It is not used routinely because the radiation exposure from this scanner is significantly more than regular dental X-rays. See the Safety page for more information about X-rays.
What is dental cone beam CT?
This type of CT scanner uses a special type of technology to generate three-dimensional (3-D) images of dental structures, soft tissues, nerve paths and bone in the craniofacial region in a single scan. Images obtained with cone beam CT allow for more precise treatment planning. You should wear comfortable, loose-fitting clothing to your exam. You may be given a gown to wear during the procedure.
Metal objects, including jewellery, eyeglasses, dentures and hairpins, may affect the CT images and should be left at home or removed before your exam. You may also be asked to remove hearing aids and removable dental work. Women will be asked to remove bras containing metal underwire. You may be asked to remove any piercings, if possible.
Cone beam CT is not the same as conventional CT. However, dental cone beam CT can be used to produce images that are similar to those produced by conventional CT imaging. With cone beam CT, an x-ray beam in the shape of a cone is moved around the patient to produce a large number of images, also called views. CT scans and cone beam CT both produce high-quality images. Dental cone beam CT was developed as a means of producing similar types of images but with a much smaller and less expensive machine that could be placed in the dentist’s office.
What are some common uses of the procedure?
How should I prepare?
A cone beam CT examination requires no special preparation. Before the examination, you may be asked to remove anything that may interfere with the imaging, including metal objects, such as jewellery, eyeglasses, hairpins and hearing aids. Although removable dental work may need to be removed, it is advisable to bring these to your examination, as your dentist or oral surgeon may need to examine these as well.
Women should always inform their dentist or oral surgeon if there is any possibility that they are pregnant. See the safety page for more information about pregnancy and X-rays.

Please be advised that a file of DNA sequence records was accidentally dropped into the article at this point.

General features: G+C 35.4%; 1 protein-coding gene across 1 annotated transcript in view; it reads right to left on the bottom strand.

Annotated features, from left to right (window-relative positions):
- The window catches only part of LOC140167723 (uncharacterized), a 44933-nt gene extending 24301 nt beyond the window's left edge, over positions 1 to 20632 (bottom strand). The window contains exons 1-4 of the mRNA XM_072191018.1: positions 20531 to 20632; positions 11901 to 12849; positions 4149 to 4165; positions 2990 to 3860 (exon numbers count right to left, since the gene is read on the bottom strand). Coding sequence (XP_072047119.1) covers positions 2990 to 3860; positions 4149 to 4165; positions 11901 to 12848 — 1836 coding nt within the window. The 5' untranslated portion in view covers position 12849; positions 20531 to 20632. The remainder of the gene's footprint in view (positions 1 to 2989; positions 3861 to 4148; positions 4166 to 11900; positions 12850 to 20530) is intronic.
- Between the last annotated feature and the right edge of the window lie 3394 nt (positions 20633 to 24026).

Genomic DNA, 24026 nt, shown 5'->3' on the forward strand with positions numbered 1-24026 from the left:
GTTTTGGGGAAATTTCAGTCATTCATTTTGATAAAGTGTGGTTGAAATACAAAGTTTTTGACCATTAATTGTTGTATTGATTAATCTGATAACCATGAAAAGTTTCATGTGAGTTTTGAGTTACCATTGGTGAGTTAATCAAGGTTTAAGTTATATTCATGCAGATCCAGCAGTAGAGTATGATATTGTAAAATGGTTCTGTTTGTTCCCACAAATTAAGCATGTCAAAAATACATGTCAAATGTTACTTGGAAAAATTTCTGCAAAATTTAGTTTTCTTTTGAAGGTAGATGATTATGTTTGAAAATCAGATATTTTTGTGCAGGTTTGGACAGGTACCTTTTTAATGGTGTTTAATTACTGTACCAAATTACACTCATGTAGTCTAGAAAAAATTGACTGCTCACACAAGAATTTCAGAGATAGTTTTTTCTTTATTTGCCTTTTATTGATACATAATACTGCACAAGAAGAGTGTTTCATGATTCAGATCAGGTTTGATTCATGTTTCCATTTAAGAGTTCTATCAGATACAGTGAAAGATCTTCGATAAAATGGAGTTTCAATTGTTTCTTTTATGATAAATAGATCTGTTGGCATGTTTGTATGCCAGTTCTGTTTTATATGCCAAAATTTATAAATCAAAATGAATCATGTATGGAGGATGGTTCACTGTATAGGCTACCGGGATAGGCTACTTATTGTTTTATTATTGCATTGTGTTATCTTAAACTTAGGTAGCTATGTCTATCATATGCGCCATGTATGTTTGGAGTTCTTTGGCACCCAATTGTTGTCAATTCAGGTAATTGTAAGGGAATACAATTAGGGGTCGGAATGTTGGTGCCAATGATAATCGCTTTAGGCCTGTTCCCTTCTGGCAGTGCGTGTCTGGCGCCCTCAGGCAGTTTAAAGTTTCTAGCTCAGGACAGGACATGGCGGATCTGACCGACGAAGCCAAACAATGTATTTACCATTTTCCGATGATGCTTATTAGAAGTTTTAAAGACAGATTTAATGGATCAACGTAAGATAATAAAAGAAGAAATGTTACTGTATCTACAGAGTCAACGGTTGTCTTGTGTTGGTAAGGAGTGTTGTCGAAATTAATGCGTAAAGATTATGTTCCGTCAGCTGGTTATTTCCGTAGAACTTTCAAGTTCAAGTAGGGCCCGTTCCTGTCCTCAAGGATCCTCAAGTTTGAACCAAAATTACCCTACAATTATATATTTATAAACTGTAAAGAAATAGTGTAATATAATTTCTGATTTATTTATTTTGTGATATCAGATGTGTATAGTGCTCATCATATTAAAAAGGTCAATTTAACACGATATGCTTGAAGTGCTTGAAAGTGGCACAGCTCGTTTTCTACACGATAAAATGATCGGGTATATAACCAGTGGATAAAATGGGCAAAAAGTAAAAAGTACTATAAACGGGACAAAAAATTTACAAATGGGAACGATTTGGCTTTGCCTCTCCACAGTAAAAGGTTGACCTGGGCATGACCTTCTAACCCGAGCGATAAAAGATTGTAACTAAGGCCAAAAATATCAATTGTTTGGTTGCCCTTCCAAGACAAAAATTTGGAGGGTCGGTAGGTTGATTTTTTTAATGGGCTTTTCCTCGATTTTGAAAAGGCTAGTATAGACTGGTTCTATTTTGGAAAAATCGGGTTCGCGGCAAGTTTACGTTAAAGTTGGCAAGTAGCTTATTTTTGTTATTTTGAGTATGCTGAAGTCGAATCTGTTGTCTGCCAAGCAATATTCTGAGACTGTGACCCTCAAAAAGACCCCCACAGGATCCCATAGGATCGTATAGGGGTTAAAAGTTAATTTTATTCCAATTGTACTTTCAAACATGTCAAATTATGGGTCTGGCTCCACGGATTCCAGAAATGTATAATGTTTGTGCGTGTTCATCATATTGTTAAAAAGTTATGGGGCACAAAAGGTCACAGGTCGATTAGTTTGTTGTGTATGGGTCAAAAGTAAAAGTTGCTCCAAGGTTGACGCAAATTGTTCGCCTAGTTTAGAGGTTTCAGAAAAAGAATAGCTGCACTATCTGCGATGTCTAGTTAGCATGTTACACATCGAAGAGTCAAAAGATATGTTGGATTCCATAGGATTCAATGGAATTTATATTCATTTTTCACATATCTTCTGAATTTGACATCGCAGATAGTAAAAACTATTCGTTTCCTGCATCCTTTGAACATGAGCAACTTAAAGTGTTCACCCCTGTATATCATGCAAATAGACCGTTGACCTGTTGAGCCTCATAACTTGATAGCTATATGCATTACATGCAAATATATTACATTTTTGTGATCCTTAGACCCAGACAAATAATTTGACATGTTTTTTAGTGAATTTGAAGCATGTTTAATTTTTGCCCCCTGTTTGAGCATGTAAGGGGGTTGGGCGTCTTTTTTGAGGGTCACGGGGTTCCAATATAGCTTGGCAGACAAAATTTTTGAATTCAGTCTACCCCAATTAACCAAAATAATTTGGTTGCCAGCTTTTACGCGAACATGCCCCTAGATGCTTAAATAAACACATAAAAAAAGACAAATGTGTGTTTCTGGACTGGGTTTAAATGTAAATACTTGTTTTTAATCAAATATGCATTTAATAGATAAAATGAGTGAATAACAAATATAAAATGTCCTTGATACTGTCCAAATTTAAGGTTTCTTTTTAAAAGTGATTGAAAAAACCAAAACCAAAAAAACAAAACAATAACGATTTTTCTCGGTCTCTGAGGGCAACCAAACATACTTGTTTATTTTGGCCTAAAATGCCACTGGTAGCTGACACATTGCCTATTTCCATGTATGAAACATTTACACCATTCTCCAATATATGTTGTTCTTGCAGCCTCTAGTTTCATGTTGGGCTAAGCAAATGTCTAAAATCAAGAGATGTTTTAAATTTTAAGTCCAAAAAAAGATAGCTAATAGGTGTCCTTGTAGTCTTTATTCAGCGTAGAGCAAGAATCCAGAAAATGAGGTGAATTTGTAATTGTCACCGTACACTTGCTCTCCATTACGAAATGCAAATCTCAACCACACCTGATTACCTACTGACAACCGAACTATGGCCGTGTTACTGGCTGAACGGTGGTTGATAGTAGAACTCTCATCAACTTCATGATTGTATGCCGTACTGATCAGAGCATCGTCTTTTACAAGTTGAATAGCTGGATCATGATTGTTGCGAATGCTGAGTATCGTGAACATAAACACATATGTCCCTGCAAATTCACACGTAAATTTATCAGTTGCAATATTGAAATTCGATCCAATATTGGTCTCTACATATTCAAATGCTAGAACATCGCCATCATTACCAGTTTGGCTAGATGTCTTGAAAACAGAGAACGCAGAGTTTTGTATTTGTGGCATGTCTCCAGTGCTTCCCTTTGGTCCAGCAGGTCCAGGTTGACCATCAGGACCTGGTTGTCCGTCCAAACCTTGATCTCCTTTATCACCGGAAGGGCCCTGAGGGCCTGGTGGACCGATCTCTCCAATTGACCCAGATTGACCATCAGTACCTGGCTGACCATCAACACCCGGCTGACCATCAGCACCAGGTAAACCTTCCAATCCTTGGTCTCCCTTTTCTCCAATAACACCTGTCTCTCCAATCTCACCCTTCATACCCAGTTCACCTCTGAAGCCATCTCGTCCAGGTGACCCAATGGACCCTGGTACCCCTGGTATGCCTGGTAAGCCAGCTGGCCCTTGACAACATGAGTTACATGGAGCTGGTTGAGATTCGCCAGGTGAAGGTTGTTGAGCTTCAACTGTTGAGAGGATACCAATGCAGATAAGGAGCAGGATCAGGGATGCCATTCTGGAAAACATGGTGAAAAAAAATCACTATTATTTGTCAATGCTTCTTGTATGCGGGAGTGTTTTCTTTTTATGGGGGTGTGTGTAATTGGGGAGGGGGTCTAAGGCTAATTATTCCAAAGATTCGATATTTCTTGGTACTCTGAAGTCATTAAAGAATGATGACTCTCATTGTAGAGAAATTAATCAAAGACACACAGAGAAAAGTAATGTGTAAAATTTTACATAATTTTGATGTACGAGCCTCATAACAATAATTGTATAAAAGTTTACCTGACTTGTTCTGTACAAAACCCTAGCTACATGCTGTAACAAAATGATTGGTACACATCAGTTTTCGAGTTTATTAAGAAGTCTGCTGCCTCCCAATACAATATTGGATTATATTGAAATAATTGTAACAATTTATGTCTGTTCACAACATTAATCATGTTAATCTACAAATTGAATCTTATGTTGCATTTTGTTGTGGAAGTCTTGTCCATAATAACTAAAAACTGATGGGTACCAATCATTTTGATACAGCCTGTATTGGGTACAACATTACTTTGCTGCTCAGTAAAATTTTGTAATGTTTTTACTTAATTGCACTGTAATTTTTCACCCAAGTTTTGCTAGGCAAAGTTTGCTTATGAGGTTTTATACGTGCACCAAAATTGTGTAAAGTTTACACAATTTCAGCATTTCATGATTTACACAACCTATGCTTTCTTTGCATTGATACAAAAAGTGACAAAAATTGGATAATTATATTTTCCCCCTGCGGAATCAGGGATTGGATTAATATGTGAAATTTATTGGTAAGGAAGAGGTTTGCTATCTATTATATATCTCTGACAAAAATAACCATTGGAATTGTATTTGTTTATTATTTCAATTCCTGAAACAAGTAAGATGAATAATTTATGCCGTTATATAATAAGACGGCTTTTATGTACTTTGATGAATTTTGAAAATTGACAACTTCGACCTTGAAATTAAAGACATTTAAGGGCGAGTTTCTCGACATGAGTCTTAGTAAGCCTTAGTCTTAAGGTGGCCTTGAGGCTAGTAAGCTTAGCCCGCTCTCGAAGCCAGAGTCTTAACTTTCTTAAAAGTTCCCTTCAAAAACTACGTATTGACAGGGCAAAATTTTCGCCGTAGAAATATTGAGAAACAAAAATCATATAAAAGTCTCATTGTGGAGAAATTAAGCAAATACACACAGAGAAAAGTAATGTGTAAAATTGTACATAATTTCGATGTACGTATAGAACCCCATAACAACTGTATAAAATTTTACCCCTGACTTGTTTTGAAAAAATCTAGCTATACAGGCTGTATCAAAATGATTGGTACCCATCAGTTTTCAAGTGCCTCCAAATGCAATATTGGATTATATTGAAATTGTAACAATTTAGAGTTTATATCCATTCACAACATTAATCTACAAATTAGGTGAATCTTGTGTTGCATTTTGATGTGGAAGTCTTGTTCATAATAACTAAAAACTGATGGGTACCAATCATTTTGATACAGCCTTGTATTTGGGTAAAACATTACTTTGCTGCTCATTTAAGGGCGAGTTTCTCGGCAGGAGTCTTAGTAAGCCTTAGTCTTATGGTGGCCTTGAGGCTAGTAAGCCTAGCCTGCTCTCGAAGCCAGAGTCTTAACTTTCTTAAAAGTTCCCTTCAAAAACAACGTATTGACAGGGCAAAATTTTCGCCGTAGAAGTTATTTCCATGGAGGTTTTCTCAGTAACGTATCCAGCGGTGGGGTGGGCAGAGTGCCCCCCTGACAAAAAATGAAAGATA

Cone beam CT scanners are square-shaped machines that include either an upright chair for sitting or a moveable table so patients can lie down during the examination. Scanners that include a chair have a rotating C-arm and an X-ray image intensifier that contains an X-ray source and detector. Cone beam CT machines with a table include a rotating gantry.
How does the procedure work?
During a cone beam CT examination, the C-arm or gantry rotates around the head in a complete 360-degree rotation while capturing multiple images from different angles that are reconstructed to create a single 3-D image.
The X-ray source and detector are mounted on opposite sides of the revolving C-arm or gantry and rotate in unison. In a single rotation, the detector can generate anywhere between 150 to 200 high-resolution two-dimensional (2-D) images, which are then digitally combined to form a 3-D image that can provide your dentist or oral surgeon with valuable information about your oral and craniofacial health
How is the procedure performed?
You will be asked to sit in the exam chair or lie down on the exam table, depending on the type of cone beam CT scanner being used. Your dentist or oral surgeon will position you so that the area of interest is centred in the beam. You will be asked to remain very still while the x-ray source and detector revolve around you for a 360-degree rotation or less. This typically can take between 20 to 40 seconds for a complete volume, also called a full mouth X-ray, in which the entire mouth and dental structures are imaged, and less than 10 seconds for a regional scan that focuses on a specific area of the maxilla or mandible.
What will I experience during and after the procedure?
You will not experience any pain during a cone beam CT exam, and you will be able to return to your normal activities once the exam is complete.
Who interprets the results and how do I get them?
Your dentist, oral surgeon or radiologist will analyse the images. They may discuss the results with you directly or communicate the results to your referring physician or dentist.Back to Dental Implants
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